The faculty at the School of Diplomacy is made up of researchers, practitioners, and experts who provide students with valuable knowledge of international relations and model the importance of advancing the field through scholarship. A true champion of these values is Professor Martin Edwards.
Edwards was recently asked to join the editorial board for the renowned International Studies Association journal, International Studies Quarterly (ISQ), as an Associate Editor. ISQ is ranked among the top ten journals on International Relations, and as a general readership journal, it is ranked among the top three. The journal is well respected in the field, receiving over 650 submissions last year but accepting fewer than 10% of them. For the next five years, Dr. Edwards will work with a team of reviewers to select and publish the top scholarship among international relations scholars. Edwards says that "taking on this new role with ISQ feels very natural," and he believes the work will further enhance his own writing and make him a better scholar. It also advances the reputation of Seton Hall, since Edwards is the only member of the editorial board not at a doctoral university.
His colleagues at ISQ are already thrilled to have him on board. Professor Brandon C. Prins at the University of Tennessee, an editor-in-chief of ISQ, expressed that Edwards possesses the essential qualities they look for in their editorial team, not only as an accomplished scholar but also an award-winning teacher and advisor. Prins raved about Edwards, noting that "his expertise on inter-governmental organizations, political economy, and statecraft is essential for assessing the rigor and scientific quality of research being done by scholars at universities all over the world." Edwards has already begun handling new manuscripts and the rest of the editorial board is optimistic about what he will continue to bring to the journal.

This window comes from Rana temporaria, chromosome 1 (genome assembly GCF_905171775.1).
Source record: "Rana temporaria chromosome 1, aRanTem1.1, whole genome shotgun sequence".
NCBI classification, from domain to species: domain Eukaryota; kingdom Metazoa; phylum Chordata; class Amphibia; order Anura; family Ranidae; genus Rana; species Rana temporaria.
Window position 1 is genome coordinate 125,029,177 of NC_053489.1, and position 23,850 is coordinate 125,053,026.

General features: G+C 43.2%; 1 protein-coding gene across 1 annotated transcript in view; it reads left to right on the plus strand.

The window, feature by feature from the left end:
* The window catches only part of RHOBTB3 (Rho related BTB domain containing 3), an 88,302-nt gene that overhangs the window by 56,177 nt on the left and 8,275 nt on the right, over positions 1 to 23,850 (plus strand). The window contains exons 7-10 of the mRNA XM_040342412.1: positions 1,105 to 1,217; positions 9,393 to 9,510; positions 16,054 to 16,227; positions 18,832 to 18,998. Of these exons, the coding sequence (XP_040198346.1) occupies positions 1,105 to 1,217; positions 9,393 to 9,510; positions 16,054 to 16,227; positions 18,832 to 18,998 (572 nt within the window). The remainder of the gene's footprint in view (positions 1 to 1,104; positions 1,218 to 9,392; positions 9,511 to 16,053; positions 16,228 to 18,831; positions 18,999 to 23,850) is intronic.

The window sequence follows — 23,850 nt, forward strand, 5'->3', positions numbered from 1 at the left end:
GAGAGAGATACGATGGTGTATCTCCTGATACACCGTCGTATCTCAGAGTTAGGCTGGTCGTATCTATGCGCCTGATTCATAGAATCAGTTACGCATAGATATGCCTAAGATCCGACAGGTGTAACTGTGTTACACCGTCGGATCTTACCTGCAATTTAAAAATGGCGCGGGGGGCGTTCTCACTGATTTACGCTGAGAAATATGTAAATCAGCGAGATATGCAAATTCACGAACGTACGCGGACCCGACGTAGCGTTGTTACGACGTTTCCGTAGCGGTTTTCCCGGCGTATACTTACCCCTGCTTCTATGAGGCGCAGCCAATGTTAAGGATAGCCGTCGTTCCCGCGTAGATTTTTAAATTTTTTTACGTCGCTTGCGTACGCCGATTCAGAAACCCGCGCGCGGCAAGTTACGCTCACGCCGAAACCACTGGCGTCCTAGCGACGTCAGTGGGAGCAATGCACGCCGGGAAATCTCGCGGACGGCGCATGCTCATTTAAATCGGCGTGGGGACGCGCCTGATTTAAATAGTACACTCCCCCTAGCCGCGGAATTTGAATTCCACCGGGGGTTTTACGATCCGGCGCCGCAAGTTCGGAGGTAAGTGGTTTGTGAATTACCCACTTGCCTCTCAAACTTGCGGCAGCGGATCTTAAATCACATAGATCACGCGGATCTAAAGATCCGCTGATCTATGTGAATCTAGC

In addition to publishing the works of others, Professor Edwards' own new research has drawn acclaim. He was awarded a research fellowship with the University of Southern California's Center on Public Diplomacy (CPD) for the next two years. Out of a large pool of competitive applicants with exceptional backgrounds, he was one of three that stood out. His proposed research project will look at the International Monetary Fund's (IMF's) use of digital diplomacy. His proposal, titled "Twitter Diplomacy and IMF Surveillance: Social Media, Information Dissemination, and the Challenge of Policy Leverage," caught the eye of the selection committee because of the potential value they believe this work will bring to both the academic and professional public diplomacy communities. Edwards notes that the goal of his research is to "understand the extent to which surveillance is incorporated into the IMF's digital diplomacy strategy, and whether the IMF's digital diplomacy about surveillance leads to greater information dissemination."
Edwards says that he chose this topic because, for him, the timing was right. "With the United States poised to begin a surveillance review at both the IMF and the World Bank, I believe that it is important for all Americans to understand what these organizations do and how they operate." This project will follow on the heels of Edwards' December 2018 book publication, The IMF, the WTO & the Politics of Economic Surveillance, which he presented at the IMF earlier this month.
Learn more about Dr. Edwards' scholarship, including his new book, by visiting his faculty profile.